Global Vision International Charitable Trust

Working with local grassroots charities and NGOs in 20 countries across the globe, the Global Vision International (GVI) Charitable Trust manages and fund-raises for numerous long-term programs. These further the works of of our local partners and aim to alleviate poverty, illiteracy, environmental degradation and climate change through: education; nutrition; conservation and capacity building. Our work focuses upon 3 key objectives, Awareness of global issues, Direct impact upon those issues on a local and global basis, and Empowerment of our alumni, be them our community members, staff, volunteers, fundraisers or donors, to continue impacting on key global issues independently
Jul 14, 2014

A Wheelchair for Muhsin

Dear Supporter, 

In our continuing efforts to support children and underprivildged schools in Fiji, GVI has recently responded to a request passed on from the Nadi Branch of The Fiji Red Cross to assist a four year old boy from Nadi who has been unable to walk since birth due to a syndromic condition.

Muhsin Shaheem, is not able to support himself and has been reliant on a basic child’s push chair/stroller. Child’s sized wheel chairs are difficult to find in Fiji and very expensive. His parents struggled to find the funding for a more suitable wheelchair so that Muhsin would be able to move around and improve his ability to support himself and eventually to help him be able to attend school.

The GVI CT has now funded, thanks to your donations and support, a wheelchair, imported from the USA, that is suitable to Muhsin’s needs and which has already drastically improved his quality of life and his parents ability to care for him.

Thank you for supporting this project and for making a difference for Mushin.

All the best

GVI Fiji

Links:

Jul 14, 2014

Practical Items for Ikhayalethemba Village

Dear Supporter, 

Recent donations to this project have allowed us to purchase tables and chairs that are used by the children for eating times at the orphanage as well as plates, cups, cutlery, jugs and handwashing bowls for the children’s eating time as well as a container to store them

With a growing number of children at the orphanage, having enough eating utensils, tables and chairs can often be a challenge.  Carers often use valuable time getting enough cups and plates together and those we already have are often cracked which is not ideal for keeping them clean. Tables are used for lessons and then brought to the eating area for meal times. This can also be time consuming and can interfere with the children’s lesson time.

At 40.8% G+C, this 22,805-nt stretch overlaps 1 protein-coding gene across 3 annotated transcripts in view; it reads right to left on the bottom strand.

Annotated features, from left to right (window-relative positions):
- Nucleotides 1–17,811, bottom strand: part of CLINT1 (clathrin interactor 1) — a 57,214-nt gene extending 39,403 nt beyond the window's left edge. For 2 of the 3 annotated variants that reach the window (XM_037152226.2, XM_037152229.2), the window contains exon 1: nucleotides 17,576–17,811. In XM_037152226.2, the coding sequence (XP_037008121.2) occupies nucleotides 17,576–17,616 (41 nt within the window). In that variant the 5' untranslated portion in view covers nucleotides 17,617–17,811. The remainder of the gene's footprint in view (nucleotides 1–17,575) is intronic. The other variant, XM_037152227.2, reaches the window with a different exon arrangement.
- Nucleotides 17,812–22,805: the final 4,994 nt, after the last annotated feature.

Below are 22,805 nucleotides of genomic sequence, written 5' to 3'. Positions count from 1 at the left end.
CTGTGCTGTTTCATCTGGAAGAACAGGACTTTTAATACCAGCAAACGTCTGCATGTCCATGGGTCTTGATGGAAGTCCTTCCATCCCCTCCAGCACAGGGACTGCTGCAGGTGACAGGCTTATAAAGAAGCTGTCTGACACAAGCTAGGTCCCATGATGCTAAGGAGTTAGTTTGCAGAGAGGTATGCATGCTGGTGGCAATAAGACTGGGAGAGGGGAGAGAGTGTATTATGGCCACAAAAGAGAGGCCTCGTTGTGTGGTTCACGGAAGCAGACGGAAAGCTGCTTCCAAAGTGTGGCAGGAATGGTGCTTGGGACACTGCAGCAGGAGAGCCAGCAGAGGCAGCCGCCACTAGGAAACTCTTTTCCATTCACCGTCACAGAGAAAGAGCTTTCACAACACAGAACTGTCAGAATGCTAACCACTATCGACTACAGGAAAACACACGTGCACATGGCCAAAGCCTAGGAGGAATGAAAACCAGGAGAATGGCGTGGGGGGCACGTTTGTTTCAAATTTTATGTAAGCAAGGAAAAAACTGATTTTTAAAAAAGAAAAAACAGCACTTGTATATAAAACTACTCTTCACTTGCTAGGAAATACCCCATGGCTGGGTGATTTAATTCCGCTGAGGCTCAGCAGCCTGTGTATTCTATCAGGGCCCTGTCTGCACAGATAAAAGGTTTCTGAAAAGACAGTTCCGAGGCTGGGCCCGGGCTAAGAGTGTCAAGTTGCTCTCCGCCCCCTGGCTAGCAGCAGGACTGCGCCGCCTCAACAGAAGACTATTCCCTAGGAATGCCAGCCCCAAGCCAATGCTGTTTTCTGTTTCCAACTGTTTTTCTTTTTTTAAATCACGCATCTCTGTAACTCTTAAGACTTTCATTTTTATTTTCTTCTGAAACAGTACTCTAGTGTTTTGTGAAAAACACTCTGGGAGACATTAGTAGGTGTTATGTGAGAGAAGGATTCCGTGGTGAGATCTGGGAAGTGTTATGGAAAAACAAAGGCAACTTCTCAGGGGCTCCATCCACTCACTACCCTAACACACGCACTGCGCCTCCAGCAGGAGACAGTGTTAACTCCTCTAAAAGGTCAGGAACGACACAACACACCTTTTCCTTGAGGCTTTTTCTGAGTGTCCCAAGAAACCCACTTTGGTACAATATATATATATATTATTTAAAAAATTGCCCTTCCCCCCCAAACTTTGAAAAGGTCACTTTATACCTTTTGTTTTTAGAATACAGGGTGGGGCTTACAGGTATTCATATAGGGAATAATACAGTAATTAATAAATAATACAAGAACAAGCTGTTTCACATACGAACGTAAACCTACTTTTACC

We also purchased 5 new blue tables and 20 chairs which can be used for meal times. The intention is that where possible these are used only for meals. This is time efficient and also means that things such as paint and glue are not used on the tables which are also used for eating.  The children also fit around the table more easily with the extra space the new chairs and tables provide.

This donation has provided resources that make meal preparation more efficient and hygienic.  It also means meal time can be set up without interfering with classes. Storage is more efficient and importantly, the children know that once they are sitting at the blue tables, it’s meal time and they need to follow the meal time procedures.

Thank you for continuing to support this project.

All the best

GVI Cape Town

Links:

Jul 9, 2014

The Success of the Seaweed Farming Pilot Project

Dear Supporter,

Over-fishing and illegal fishing occurs in Fiji as with many other countries that do not have the resources to combat it. This illegal fishing has a great impact on dolphin communities, who often get caught in the cross-fire. 

Seaweed farming around the world is an incredibly fast growing industry with an increase of 8% per year since the 1970s. Seaweed is used for human and animal consumption, for fertiliser and to extract various products. Currently the global demand for these products outstrips supply.

Island nations such as Fiji have problems creating jobs and industries on the marginal islands. Usually the only work people can do there is fishing or occasionally in the tourist industry. Seaweed farming provides an alternative income to these marginal communities. Seaweed farms are low-technology so can be started by unskilled workers with minimal training.  It is also a job that can be, and often is, done by women.

The Fiji government is aiming to develop seaweed farming to be second only to sugar in terms of export. The Fiji Ministry of Fisheries and Forestry approached GVI for help in achieving this goal in early 2013. The Ministry of Fisheries requested GVI’s assistance in starting up a model farm for the Yasawas. This farm was created and has been maintained by GVI volunteers. Soon the farm will be ready for harvest every 6 weeks and generating income and will serve to demonstrate to prospective local communities how sutainable and potentially lucrative seaweed farming can be. By raising awareness and interest amongst local communities GVI hopes to promote Seaweed farming a viable alternative to unsustainable local fishing practices such as sea cumber poaching. 

Thank you for supporting out marine communities!

All the best

GVI Fiji

Links:

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